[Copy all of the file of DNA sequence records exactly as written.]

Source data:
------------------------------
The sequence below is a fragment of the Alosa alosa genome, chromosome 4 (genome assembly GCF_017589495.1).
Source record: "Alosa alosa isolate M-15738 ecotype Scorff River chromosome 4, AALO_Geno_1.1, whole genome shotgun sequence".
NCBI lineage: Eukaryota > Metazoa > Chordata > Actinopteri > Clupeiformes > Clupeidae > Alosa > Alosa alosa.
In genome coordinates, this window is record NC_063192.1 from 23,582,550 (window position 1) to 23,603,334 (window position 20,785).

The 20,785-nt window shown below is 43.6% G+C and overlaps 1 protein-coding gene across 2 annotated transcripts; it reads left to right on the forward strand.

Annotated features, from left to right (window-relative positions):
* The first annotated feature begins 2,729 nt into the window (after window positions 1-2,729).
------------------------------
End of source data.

The sequence below is a fragment of the Alosa alosa genome, chromosome 4 (genome assembly GCF_017589495.1).
Source record: "Alosa alosa isolate M-15738 ecotype Scorff River chromosome 4, AALO_Geno_1.1, whole genome shotgun sequence".
NCBI lineage: Eukaryota > Metazoa > Chordata > Actinopteri > Clupeiformes > Clupeidae > Alosa > Alosa alosa.
In genome coordinates, this window is record NC_063192.1 from 23,582,550 (window position 1) to 23,603,334 (window position 20,785).

The 20,785-nt window shown below is 43.6% G+C and overlaps 1 protein-coding gene across 2 annotated transcripts; it reads left to right on the forward strand.

Annotated features, from left to right (window-relative positions):
* The first annotated feature begins 2,729 nt into the window (after window positions 1-2,729).